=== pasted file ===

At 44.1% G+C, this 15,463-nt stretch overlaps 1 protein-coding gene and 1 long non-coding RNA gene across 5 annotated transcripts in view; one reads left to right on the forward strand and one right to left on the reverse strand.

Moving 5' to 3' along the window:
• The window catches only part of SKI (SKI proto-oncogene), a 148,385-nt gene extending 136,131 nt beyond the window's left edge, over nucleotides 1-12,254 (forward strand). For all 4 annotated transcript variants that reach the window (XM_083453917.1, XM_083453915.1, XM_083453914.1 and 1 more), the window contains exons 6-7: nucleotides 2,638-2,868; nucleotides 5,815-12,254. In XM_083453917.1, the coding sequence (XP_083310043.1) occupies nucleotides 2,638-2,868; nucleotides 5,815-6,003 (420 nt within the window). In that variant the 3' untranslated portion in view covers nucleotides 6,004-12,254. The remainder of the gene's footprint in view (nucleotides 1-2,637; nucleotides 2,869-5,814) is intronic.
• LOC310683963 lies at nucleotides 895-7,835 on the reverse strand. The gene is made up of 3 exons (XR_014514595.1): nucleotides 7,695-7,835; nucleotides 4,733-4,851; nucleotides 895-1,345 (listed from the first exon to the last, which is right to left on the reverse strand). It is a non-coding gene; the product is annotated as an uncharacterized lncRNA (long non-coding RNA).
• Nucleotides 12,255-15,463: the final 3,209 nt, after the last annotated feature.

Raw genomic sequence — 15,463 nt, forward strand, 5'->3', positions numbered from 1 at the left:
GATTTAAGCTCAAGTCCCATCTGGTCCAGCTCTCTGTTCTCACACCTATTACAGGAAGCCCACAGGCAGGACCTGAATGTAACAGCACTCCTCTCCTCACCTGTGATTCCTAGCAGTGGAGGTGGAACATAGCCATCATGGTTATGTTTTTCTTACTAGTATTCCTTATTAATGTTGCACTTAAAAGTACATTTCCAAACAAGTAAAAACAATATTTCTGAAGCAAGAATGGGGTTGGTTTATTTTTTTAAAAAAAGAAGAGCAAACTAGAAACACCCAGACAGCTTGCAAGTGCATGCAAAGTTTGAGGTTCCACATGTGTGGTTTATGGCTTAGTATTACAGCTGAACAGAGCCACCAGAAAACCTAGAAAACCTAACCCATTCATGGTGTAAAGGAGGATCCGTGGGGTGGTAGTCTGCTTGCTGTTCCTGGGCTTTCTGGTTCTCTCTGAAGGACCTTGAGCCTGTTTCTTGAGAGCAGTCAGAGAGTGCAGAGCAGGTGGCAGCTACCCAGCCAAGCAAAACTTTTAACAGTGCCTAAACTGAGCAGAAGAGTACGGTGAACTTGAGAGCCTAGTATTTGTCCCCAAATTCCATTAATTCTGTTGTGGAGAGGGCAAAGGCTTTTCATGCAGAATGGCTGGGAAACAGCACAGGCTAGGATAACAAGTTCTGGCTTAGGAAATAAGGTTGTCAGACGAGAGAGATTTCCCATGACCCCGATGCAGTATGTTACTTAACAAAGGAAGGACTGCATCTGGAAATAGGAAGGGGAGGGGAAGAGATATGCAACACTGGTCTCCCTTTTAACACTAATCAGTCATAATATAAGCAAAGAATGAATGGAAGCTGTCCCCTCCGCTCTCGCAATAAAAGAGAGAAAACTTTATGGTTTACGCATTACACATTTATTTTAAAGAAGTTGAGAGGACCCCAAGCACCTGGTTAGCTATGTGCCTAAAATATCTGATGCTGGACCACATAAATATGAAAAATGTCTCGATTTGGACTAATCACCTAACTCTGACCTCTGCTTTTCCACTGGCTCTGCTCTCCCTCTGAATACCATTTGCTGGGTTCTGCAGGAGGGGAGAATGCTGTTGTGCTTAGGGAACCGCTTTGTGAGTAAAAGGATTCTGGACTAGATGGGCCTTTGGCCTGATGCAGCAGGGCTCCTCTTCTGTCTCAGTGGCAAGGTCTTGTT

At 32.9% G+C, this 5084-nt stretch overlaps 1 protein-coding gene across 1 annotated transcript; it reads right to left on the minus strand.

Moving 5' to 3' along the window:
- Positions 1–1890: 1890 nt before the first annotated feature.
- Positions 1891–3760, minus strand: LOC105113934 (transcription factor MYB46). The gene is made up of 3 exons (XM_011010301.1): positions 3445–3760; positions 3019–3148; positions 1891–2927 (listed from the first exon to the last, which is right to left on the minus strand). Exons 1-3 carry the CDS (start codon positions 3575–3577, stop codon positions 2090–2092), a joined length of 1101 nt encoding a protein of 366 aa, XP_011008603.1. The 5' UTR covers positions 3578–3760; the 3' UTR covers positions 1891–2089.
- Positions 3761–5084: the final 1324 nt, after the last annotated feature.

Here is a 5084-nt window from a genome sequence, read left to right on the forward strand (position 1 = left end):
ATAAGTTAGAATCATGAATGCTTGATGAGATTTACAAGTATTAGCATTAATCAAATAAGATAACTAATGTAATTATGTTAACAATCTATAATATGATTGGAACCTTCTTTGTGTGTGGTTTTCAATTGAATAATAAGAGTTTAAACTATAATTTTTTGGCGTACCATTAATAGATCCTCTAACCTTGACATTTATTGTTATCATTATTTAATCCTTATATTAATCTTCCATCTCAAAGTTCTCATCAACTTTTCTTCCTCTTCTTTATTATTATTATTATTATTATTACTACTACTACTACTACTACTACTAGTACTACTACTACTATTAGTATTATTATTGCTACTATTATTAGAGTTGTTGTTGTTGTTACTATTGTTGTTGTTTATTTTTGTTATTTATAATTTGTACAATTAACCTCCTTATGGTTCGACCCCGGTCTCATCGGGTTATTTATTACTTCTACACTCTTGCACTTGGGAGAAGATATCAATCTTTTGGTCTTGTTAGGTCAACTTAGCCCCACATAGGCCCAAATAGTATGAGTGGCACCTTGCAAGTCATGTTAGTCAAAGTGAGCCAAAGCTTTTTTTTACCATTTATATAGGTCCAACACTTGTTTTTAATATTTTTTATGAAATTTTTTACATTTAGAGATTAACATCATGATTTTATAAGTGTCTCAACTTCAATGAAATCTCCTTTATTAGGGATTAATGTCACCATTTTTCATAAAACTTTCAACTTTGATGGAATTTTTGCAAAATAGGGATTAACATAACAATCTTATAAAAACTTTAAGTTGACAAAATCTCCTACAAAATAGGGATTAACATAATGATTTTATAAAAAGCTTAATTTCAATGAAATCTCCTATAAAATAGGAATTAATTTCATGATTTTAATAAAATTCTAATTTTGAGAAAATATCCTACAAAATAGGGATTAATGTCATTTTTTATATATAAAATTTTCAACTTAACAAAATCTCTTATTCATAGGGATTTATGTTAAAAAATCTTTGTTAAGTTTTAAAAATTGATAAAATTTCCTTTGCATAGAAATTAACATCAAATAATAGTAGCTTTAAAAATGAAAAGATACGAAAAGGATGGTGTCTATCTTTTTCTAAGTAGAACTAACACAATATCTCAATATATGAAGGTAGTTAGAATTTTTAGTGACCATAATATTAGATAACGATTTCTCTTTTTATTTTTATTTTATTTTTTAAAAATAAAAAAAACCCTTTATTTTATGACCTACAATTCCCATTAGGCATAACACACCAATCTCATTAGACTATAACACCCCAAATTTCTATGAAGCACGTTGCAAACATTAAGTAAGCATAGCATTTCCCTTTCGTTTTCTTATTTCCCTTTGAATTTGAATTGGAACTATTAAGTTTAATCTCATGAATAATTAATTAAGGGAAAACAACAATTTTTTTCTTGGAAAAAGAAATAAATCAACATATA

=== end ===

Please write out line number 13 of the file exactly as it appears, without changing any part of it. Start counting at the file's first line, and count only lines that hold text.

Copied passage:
Here is a 5084-nt window from a genome sequence, read left to right on the forward strand (position 1 = left end):